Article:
Wintel failed to spot mobile trend, says analyst

Intel Corp. and Microsoft Corp.’s joint Wintel juggernaut failed to spot the emerging trend away from the desktop PC as the centre of the computing universe, according to John Dean, managing director of equity research, computer storage for Salomon Smith Barney Inc.

Had the two companies taken note of growth patterns in various sectors of the disk storage industry, they would not have been surprised by the rise of mobile devices communicating with big central servers, Dean said during a presentation Thursday at Diskcon Asia in Singapore.

“Microsoft and Intel took their eye off the ball,” he said. “It was left to Palm (Inc.) and (Research in Motion Ltd.’s) BlackBerry to realize that we have become a mobile society.”

According to Dean, research shows that growth in the desktop storage market has only been half that of the enterprise server storage market, as the new model gathers pace.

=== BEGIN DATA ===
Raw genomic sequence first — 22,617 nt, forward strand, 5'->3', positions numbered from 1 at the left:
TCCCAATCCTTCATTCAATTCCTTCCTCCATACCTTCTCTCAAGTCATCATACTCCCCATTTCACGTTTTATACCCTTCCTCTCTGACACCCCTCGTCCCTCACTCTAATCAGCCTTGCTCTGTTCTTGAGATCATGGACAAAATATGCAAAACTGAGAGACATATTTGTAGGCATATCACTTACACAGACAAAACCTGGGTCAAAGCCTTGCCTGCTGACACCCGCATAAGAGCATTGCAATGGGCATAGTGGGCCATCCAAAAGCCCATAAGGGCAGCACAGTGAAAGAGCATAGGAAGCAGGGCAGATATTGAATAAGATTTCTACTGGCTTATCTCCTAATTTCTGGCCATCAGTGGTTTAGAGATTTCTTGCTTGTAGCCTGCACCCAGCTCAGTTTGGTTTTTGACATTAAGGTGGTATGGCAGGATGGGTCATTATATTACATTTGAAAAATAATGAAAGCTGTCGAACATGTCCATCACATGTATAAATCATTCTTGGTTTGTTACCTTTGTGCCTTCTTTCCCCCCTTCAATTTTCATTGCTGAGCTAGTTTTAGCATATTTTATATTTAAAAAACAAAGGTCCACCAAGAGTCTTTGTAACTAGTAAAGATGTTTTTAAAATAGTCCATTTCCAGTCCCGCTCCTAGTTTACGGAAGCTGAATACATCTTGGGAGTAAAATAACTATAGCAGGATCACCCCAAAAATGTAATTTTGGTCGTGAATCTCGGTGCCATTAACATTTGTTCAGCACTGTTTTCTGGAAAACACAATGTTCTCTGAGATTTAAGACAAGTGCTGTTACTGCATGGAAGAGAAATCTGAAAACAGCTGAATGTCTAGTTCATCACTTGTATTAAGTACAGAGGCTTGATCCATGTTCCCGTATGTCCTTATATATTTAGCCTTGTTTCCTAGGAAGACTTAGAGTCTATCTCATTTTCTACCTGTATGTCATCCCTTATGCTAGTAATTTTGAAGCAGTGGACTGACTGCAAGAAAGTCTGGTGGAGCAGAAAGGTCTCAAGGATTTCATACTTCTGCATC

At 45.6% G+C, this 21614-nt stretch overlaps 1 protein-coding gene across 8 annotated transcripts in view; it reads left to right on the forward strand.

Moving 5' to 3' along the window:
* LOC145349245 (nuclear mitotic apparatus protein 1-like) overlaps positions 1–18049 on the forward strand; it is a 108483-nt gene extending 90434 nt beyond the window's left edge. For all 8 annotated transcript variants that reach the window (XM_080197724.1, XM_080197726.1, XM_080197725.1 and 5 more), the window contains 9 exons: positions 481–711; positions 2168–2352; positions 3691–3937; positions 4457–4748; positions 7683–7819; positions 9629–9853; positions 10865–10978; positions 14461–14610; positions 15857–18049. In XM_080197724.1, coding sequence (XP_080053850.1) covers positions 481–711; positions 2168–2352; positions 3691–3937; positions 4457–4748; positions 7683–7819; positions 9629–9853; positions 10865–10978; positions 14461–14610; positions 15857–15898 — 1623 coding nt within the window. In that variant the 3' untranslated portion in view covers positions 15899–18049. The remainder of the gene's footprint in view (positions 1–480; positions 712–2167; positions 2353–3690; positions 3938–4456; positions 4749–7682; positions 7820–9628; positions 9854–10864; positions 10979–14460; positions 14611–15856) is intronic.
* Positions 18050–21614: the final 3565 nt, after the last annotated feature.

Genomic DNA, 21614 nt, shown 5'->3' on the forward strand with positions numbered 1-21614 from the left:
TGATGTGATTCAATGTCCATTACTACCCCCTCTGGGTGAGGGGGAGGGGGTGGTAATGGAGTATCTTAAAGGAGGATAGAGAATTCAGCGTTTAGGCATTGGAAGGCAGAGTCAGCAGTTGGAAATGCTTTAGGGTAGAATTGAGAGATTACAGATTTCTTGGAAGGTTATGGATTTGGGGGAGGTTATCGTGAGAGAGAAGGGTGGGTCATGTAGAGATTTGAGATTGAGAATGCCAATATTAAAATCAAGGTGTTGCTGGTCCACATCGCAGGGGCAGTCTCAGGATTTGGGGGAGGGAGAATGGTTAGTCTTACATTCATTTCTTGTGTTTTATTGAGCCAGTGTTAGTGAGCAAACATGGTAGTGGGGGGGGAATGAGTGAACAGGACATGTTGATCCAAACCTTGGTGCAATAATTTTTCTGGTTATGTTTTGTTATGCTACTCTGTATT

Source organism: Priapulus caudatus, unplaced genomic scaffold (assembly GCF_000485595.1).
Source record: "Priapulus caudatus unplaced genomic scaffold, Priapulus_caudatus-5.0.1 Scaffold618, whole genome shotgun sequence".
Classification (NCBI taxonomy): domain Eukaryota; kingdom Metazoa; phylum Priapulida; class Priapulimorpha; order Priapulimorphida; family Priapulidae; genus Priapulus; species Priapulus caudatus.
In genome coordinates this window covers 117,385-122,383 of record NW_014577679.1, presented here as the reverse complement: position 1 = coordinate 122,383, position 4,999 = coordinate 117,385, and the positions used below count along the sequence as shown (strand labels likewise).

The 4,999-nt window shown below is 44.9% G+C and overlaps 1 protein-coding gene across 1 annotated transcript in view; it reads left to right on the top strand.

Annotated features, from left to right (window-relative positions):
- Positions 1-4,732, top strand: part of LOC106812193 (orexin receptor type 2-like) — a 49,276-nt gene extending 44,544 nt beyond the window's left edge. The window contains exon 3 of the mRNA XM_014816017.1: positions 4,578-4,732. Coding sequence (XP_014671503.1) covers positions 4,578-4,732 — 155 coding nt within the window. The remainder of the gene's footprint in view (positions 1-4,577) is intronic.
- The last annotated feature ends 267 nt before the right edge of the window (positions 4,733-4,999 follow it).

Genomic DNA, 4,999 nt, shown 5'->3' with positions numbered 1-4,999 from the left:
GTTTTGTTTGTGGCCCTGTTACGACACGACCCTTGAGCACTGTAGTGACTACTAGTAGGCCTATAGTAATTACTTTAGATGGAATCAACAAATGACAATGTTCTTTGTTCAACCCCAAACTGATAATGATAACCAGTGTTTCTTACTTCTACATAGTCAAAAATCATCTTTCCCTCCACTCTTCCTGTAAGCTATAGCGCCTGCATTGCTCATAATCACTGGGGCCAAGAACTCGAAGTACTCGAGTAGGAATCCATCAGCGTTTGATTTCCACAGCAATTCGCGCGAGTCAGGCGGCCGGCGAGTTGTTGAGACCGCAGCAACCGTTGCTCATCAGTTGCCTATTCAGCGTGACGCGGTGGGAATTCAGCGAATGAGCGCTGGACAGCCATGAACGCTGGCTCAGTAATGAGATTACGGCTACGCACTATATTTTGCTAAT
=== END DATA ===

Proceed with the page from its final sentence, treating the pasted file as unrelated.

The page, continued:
“Storage demand has gone to the centre, driven by mobile devices,” he said. “What we have now is decentralized input, but centralized storage.”

That is a trend that will continue as radical new architectures emerge in large storage systems, according to Dean.

Companies such as Scale Eight Inc., 3Ware Inc., and up to 10 others “operating in stealth mode” are creating massively parallel storage architectures based on serial ATA and IDE interfaces. Dean cited the case of one U.S. company that has built a server farm containing 1,000 CPUs and 2,000 disk sub-systems, which is capable of processing one billion records in three seconds.

The emerging serial ATA interface, which is replacing parallel ATA, can deliver data transfer rates of 1.5G bps (bits per second) and extensions are planned to lift that to 6G bps in future.

At the mobile end, disk drive manufacturers have a great opportunity to benefit from producing 2.5-inch (6.25-centimetre), 1.8-inch (4.5-centimetre) and 1-inch (2.5-centimetre) drives, if they are bold enough, according to Dean.

“The (disk drive) industry must lead the 2.5-inch market and not follow,” he said. “Vendors must get into it and expand and not let other people dictate the prices. The industry has good people and good technology, but it’s always following, not leading.”

More information about the conference can be found at

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